Fat Tony’s enthusiasm expanded that one song into the eight-track MacGregor Park, a collection of music that frequently harks back to the MC’s adolescent days. The project opens with the ebullient Taydex-produced “Swervin’,” where spirited slashes of cascading synths and rumbling bass back Fat Tony’s vow to himself (“Got a dream I ain’t finna give it up”), before respectfully closing with the hypnotically hazy title track. “GLDN_EYE made a beat that was really Screw-influenced, so it sounds like it’s happening live, like we’re at his house hanging out and he’s just playing a record,” says Fat Tony. “It’s a hella long song too, three verses of this fantasy day-in-the-life of this guy in Houston who’s running into Bun B and running into this guy who wants to fight him in the park over a girl, [who] is played by Maxo Kream in the video.”
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Fat Tony’s fifth studio album was sparked by the rapper reflecting on his decade-long music career. “To be able to look back at it helps me add some structure to myself as an artist and it helps me figure out what I want to do next,” he says. “I look back at my albums and think about what was working on them, and what felt most like me about these albums, and what was the experimental thing I tried to do that I want to incorporate in my music until the end of time?”
Released in 2018, production across 10,000 Hours is stewarded by HevIn, whose electro-inspired beats combine vivacious bass lines with oscillating synths and tease out some of Fat Tony’s most personal verses to date: On “Charles,” the MC expresses his feelings for his nonverbal autistic brother against a backdrop of swirling atmospheric effects and celestial keys, while breakbeat-fueled opener “Through The Storm” charts Fat Tony’s progress from dreaming about becoming “a rap god” to moving to L.A. and collaborating with A$AP Rocky. Pinpointing his personal favorite song on the album, Fat Tony holds up “Texas,” which he recalls “writing with my shirt off; it’s just this raw minimal beat and I wrote it in a minute. I feel that’s one of the songs that defines who I am.”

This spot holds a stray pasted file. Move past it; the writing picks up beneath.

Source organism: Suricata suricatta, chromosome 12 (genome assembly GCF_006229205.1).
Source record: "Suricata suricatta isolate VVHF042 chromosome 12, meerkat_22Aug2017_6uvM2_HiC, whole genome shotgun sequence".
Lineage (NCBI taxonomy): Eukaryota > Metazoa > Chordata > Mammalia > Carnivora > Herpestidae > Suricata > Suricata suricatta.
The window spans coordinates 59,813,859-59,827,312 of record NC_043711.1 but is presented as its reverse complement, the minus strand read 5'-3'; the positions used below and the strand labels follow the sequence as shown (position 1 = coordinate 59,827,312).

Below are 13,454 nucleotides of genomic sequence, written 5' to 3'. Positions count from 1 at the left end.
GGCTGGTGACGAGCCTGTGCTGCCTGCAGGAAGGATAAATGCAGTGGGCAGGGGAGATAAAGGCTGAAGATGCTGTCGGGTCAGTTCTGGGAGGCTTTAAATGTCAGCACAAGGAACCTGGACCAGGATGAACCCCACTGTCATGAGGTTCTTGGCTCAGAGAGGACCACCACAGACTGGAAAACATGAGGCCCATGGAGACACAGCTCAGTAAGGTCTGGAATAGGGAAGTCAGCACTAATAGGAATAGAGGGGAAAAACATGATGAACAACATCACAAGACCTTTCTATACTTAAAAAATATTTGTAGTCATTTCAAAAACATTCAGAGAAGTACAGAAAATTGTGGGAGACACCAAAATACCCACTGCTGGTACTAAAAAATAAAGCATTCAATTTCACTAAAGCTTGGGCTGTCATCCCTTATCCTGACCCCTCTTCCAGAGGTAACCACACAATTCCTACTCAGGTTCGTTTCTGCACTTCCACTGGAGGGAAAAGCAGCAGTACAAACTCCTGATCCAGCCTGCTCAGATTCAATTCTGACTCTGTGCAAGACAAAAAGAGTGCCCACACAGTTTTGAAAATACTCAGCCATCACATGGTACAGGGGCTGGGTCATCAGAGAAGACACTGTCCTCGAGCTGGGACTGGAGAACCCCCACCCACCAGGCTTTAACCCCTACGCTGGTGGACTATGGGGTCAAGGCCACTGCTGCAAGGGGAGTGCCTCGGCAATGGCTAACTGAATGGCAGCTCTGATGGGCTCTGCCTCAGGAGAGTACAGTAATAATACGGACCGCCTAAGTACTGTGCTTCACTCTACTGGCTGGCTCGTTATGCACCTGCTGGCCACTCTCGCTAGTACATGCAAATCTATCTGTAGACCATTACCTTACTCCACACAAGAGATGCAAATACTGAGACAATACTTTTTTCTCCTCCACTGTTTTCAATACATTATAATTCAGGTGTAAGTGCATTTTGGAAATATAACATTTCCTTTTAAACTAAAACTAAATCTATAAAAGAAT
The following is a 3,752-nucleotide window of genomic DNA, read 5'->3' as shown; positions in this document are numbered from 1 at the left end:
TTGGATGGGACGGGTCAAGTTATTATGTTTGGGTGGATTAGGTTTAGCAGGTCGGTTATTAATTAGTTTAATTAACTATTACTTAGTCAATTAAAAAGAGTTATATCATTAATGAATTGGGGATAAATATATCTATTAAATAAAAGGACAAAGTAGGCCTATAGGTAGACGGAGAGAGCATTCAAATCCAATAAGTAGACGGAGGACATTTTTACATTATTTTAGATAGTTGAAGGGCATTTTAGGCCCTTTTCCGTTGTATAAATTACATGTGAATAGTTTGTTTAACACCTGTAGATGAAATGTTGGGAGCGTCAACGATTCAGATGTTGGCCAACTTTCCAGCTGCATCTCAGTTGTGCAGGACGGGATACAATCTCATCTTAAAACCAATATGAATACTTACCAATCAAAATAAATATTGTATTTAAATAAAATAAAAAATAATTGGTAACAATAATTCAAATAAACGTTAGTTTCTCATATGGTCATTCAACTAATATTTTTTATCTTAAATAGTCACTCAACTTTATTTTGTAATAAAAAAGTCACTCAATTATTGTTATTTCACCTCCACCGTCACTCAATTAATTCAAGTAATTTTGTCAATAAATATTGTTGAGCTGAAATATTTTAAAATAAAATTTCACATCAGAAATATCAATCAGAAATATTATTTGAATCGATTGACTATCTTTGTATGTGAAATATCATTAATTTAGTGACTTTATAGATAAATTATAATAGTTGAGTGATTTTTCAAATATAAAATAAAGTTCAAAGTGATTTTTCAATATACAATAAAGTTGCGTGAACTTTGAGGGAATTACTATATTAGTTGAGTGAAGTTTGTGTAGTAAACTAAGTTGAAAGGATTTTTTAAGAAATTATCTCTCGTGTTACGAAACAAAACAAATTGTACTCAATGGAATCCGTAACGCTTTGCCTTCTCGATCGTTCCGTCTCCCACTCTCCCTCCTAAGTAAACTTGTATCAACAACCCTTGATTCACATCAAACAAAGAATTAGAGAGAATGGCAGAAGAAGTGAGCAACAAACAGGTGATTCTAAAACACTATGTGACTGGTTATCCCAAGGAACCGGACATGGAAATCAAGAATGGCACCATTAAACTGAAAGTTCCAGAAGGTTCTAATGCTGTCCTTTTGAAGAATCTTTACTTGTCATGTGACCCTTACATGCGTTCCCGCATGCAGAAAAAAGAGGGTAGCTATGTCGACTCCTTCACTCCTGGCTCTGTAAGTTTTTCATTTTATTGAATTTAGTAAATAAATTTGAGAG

Vinyl LP, Compact Disc (CD), T-Shirt/Apparel, Other
This year’s Wake Up was inspired by two lauded hip-hop albums: De La Soul’s jazz-infused Buhloone Mindstate and Ghostface Killah’s invigoratingly aggressive Supreme Clientele. Breaking down how he channeled those inspirations into his own fresh sound, Fat Tony says the frequent use of singer Sophia Pfister across his album was intended to mirror the way De La utilized guest MC Shortie No Mass. “If it’s not a feature, Sophia’s probably the background vocalist,” he explains. “I thought the way De La put Shortie on that album made it have its own world, its own cast of characters that weren’t just the main artist.” Ghostface’s influence translates to Fat Tony’s lyrical approach on Wake Up: “Ghost is rapping his ass off and is really manic and I tried to have a similar energy, kinda going back to RABDARGAB and how I was a loose cannon who couldn’t stop rapping.”
Wake Up was prompted by a couple of vintage rap releases, but there’s nothing retro about the project’s production, which is handled by the Los Angeles-based Taydex. Bright melodic keys top beats that are anchored by brilliantly voluminous low end tones—a backdrop that motivates Fat Tony’s mix of introspective self-reflection and sagacious commentary on the world around him. Most triumphantly of all, closing cut “Make It” brims with lyrics promoting self-motivation and the importance of creative community, complete with a holler that encapsulates Fat Tony’s career: “Y’all wanna start a brand—I came to make music that lasts.”